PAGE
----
Charities' concern over jobless households in Wales

Job centre shopfront
Image caption There are 226,000 households in Wales where nobody works, according to new figures

Charities working with children and young people in Wales have raised concerns about the number of households where nobody works.

Official statistics suggest that more than one in five homes in Wales now has no breadwinner.

There is particular concern for children living in workless households, with charities warning of a "spiral of unemployment" leading to crime.

The assembly government said it was using its powers to stimulate new jobs.

There are 226,000 households, or 22.9%, in Wales where no-one works, the highest percentage out of the nations of the United Kingdom.

It is the joint second highest level, with inner London, out of all the areas featured in the Office for National Statistics figures, behind only the north east of England (24.3%).

The Prince's Trust Cymru said young people living in homes where nobody worked were more likely to end up without a job.

Rick Libbey, director of The Prince's Trust Cymru, said: "These young people are facing a cycle of worklessness and can't see a way out. It is a tragedy to think that so many feel condemned to a life on benefits.

"These vulnerable young people are significantly more likely to struggle to find work themselves, with many expecting to join their parents in the dole queue.

"We know that the downward spiral of unemployment can lead to crime, homelessness or worse.

"Only by giving these young people the right support and role models will we break this cycle."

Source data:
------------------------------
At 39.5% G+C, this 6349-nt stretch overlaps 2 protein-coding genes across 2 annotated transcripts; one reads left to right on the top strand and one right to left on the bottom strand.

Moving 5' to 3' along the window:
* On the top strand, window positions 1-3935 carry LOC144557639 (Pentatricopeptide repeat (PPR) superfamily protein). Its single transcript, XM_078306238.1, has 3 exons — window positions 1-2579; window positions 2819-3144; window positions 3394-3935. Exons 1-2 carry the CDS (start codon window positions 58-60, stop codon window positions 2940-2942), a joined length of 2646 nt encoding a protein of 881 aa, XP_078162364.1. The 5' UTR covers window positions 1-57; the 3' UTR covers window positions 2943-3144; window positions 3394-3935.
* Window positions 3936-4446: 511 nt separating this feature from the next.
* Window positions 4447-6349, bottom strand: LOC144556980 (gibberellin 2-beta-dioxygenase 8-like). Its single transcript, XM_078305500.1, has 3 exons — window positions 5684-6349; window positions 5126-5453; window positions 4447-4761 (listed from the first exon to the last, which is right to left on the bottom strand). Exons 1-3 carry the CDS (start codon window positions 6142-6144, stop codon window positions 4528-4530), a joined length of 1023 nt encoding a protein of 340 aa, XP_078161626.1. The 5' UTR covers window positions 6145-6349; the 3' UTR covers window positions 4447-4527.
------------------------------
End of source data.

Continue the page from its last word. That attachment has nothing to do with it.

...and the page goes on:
Barnardo's Cymru director, Yvonne Rodgers, said the statistics made "very worrying reading", adding that the "impact on children and young people can be damaging and make them more vulnerable at a time when they need most support".

"Drifting towards long-term unemployment and workless homes will only threaten the fragile economic recovery and will certainly jeopardise the future of the children and young people left adrift," she said.

"During the recession the strain on poor families we work with in our services across Wales has been greater than ever.

"The pressure on them to feed and clothe their children properly has meant that many are being forced into increased debt.

'Uphill struggle'

"There are four million children living in poverty today - almost half of whom live in workless homes. We must all act now to fight child poverty."

The south east of England has the lowest number of homes where nobody works at 14.2%.

A Welsh Assembly Government spokesman said the new figures showed how Wales had faced "an uphill struggle to overcome the legacy of the loss of heavy industry and the recessions of the 80s and early 90s".

"The Welsh Assembly Government recognises that jobs are the lifeblood of Wales and without them communities are severely disadvantaged. That is why we have been using all the powers at our disposal to stimulate job creation and give people and their communities a brighter future," said the spokesman.

"We want to create the right economic climate and create sustainable jobs."

The spokesman said the assembly government had taken decisive action to protect jobs during the recent downturn.

"Our ProAct scheme alone helped more than 10,000 people to stay in work," he added.

The assembly government also pointed to investment in disadvantaged communities to encourage regeneration, such as a £2.4m project to get 840 jobless people in Neath Port Talbot back into work.

"We are also taking action to help people tackle some of the barriers to entering the workplace, such as childcare, developing skills and careers advice," said the spokesman.


"However, it must be remembered that many of the levers to address worklessness - such as the benefits system and taxation - are not devolved and rest with the UK Government."

UK Minister for Employment Chris Grayling said: "These figures are a further indictment of how the current system is failing families and is a shocking reflection of the scale of worklessness across the UK that this government has inherited.

"Some areas of Britain are suffering from intergenerational worklessness, which is why we must act now to ensure that children living in workless households are not left behind like their parents have been."

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